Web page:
Police Officer’s Intervention in Private Dispute Shows Severity of New Jersey’s Public Corruption Law
According to NJ.com, in August of 2014, Deptford Police Sgt. Rudy Ruiz, dressed in his uniform, arrived at a residence regarding a civil dispute and tried to persuade one party to return $200 to another party. His reason for being there, or his relationship to the parties, is not clear. He may have been trying to innocently mediate a minor disagreement between two people. But apparently something wasn’t quite right, because the party that was leaned on filed a complaint, and Sgt. Ruiz apparently felt the need to hide his involvement, so he created a false police report under another officer’s name, and asked that officer to lie to investigators.
You can guess what happened next. As we learned from other historic (and current) high-profile investigations, it’s not the crime but the cover-up that can cause the most serious legal repercussions. In August 2019, five years later, Sgt. Ruiz was charged with five counts of official misconduct and a count of witness tampering. Just last week, he rejected a plea offer for one count of official misconduct, which required him to serve three years in state prison with two years parole ineligibility, lose his job, and never work for the public again.
The details of the investigation into Sgt. Ruiz, who is presumed innocent, will emerge after an indictment, and we can’t draw any legal or factual conclusions. However, the case and the plea offer are illustrative of the severity of New Jersey’s official misconduct laws. A public servant is guilty of official misconduct when he commits an unauthorized exercise of his official functions with the purpose to obtain a benefit for himself or another, or to injure or deprive another of a benefit. The benefit could be anything, and courts have supported very broad interpretations of “benefit,” from money and services, to a police officer’s satisfaction in doing a strip search, to a firefighter’s joy of responding to fires, to the benefit of someone else not being arrested. Virtually anything can be deconstructed and viewed as a benefit or injury to someone. Therefore, the real linchpin in these cases tends to be whether the act was performed while the public servant was in an official role. Defendants often argue that their actions were unrelated to their official role, and they were acting off-the-clock, as it were. It is a tough argument to make where the public often thinks of public servants, like police, as always on-duty.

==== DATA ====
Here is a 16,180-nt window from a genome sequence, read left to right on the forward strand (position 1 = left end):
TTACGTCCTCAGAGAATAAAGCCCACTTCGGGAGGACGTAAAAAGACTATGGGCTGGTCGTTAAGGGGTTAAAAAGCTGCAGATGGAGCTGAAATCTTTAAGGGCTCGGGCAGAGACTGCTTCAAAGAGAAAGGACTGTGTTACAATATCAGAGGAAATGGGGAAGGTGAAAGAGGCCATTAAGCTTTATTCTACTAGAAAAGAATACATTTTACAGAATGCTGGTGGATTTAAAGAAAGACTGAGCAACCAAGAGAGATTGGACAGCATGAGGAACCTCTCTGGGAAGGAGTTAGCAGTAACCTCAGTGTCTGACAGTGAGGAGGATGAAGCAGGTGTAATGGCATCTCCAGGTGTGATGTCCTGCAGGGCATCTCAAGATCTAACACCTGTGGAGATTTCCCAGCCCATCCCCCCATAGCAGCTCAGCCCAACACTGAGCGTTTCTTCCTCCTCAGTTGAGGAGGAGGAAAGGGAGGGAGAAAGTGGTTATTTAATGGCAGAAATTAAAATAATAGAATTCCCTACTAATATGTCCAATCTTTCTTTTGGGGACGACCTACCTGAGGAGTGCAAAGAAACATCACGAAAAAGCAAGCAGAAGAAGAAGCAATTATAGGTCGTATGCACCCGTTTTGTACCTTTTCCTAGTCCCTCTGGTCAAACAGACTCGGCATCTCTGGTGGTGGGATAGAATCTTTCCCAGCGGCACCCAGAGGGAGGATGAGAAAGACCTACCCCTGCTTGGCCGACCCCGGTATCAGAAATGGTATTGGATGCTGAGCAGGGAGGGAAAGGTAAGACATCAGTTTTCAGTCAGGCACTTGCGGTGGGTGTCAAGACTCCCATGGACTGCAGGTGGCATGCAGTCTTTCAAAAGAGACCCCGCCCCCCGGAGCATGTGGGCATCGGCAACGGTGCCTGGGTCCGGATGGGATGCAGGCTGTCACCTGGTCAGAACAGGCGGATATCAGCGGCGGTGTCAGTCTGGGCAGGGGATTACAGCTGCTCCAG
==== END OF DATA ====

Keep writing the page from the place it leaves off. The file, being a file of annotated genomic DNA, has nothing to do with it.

Public corruption and official misconduct undermine the public’s confidence in government, and New Jersey has sought to deter it by imposing minimum prison sentences, even for minor infractions. If the benefit sought or obtained is greater than $200, official misconduct is punished as a second-degree crime, with a prison sentence of between five and ten years, and a mandatory period in prison of five years before being eligible for parole. If the benefit is $200 or less, or isn’t quantified in dollars, the crime is a third-degree, with a prison sentence of between three and five years, and two years in prison before being eligible for parole. Contrast that with most third-degree offenses which result in only probation for first-time offenders.
As the facts of the Ruiz case emerge, it will add to the growing body of case law which helps judges, legislators, and attorneys strive to achieve proportionality between criminal acts and punishment.